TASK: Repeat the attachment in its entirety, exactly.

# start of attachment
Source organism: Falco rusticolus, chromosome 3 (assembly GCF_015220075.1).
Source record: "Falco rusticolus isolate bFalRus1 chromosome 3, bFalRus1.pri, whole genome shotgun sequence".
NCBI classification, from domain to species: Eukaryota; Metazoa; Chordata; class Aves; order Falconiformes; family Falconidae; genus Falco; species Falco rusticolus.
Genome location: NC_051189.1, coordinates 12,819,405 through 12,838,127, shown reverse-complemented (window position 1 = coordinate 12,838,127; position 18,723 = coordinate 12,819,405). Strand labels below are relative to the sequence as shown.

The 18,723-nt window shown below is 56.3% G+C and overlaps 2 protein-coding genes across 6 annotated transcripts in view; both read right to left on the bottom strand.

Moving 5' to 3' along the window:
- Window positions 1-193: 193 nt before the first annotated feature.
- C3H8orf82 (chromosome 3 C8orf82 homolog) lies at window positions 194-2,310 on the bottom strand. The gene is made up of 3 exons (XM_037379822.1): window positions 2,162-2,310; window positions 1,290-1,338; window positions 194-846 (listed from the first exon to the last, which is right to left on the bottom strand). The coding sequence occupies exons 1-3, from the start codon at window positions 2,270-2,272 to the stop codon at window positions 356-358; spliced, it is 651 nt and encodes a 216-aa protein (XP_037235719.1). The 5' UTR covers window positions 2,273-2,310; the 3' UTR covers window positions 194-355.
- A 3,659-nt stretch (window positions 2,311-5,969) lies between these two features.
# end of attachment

Source organism: Falco rusticolus, chromosome 3 (assembly GCF_015220075.1).
Source record: "Falco rusticolus isolate bFalRus1 chromosome 3, bFalRus1.pri, whole genome shotgun sequence".
NCBI classification, from domain to species: Eukaryota; Metazoa; Chordata; class Aves; order Falconiformes; family Falconidae; genus Falco; species Falco rusticolus.
Genome location: NC_051189.1, coordinates 12,819,405 through 12,838,127, shown reverse-complemented (window position 1 = coordinate 12,838,127; position 18,723 = coordinate 12,819,405). Strand labels below are relative to the sequence as shown.

The 18,723-nt window shown below is 56.3% G+C and overlaps 2 protein-coding genes across 6 annotated transcripts in view; both read right to left on the bottom strand.

Moving 5' to 3' along the window:
- Window positions 1-193: 193 nt before the first annotated feature.
- C3H8orf82 (chromosome 3 C8orf82 homolog) lies at window positions 194-2,310 on the bottom strand. The gene is made up of 3 exons (XM_037379822.1): window positions 2,162-2,310; window positions 1,290-1,338; window positions 194-846 (listed from the first exon to the last, which is right to left on the bottom strand). The coding sequence occupies exons 1-3, from the start codon at window positions 2,270-2,272 to the stop codon at window positions 356-358; spliced, it is 651 nt and encodes a 216-aa protein (XP_037235719.1). The 5' UTR covers window positions 2,273-2,310; the 3' UTR covers window positions 194-355.
- A 3,659-nt stretch (window positions 2,311-5,969) lies between these two features.